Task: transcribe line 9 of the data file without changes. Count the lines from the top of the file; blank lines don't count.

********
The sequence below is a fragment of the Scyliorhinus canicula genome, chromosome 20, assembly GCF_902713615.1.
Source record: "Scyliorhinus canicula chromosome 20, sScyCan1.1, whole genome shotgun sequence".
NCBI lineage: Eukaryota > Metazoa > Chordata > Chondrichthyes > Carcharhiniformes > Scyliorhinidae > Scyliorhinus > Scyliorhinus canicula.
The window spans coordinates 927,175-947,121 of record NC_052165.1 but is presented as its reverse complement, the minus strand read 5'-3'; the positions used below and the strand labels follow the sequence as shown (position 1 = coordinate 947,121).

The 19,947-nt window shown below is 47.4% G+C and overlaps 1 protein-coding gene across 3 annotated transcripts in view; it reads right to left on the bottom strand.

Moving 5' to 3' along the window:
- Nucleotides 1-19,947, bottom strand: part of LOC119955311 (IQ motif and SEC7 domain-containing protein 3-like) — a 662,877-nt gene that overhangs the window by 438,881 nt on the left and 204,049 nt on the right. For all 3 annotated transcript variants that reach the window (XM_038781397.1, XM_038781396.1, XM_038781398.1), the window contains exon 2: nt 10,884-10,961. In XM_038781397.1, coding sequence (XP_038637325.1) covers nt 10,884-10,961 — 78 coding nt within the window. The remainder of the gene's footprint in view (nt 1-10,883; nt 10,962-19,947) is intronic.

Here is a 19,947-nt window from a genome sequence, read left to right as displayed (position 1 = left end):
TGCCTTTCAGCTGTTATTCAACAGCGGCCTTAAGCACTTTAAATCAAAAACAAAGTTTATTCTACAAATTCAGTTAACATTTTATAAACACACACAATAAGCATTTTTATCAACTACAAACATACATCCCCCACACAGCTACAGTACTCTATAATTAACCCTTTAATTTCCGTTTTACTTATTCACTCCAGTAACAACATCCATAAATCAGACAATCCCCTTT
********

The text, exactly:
TGCCTTTCAGCTGTTATTCAACAGCGGCCTTAAGCACTTTAAATCAAAAACAAAGTTTATTCTACAAATTCAGTTAACATTTTATAAACACACACAATAAGCATTTTTATCAACTACAAACATACATCCCCCACACAGCTACAGTACTCTATAATTAACCCTTTAATTTCCGTTTTACTTATTCACTCCAGTAACAACATCCATAAATCAGACAATCCCCTTT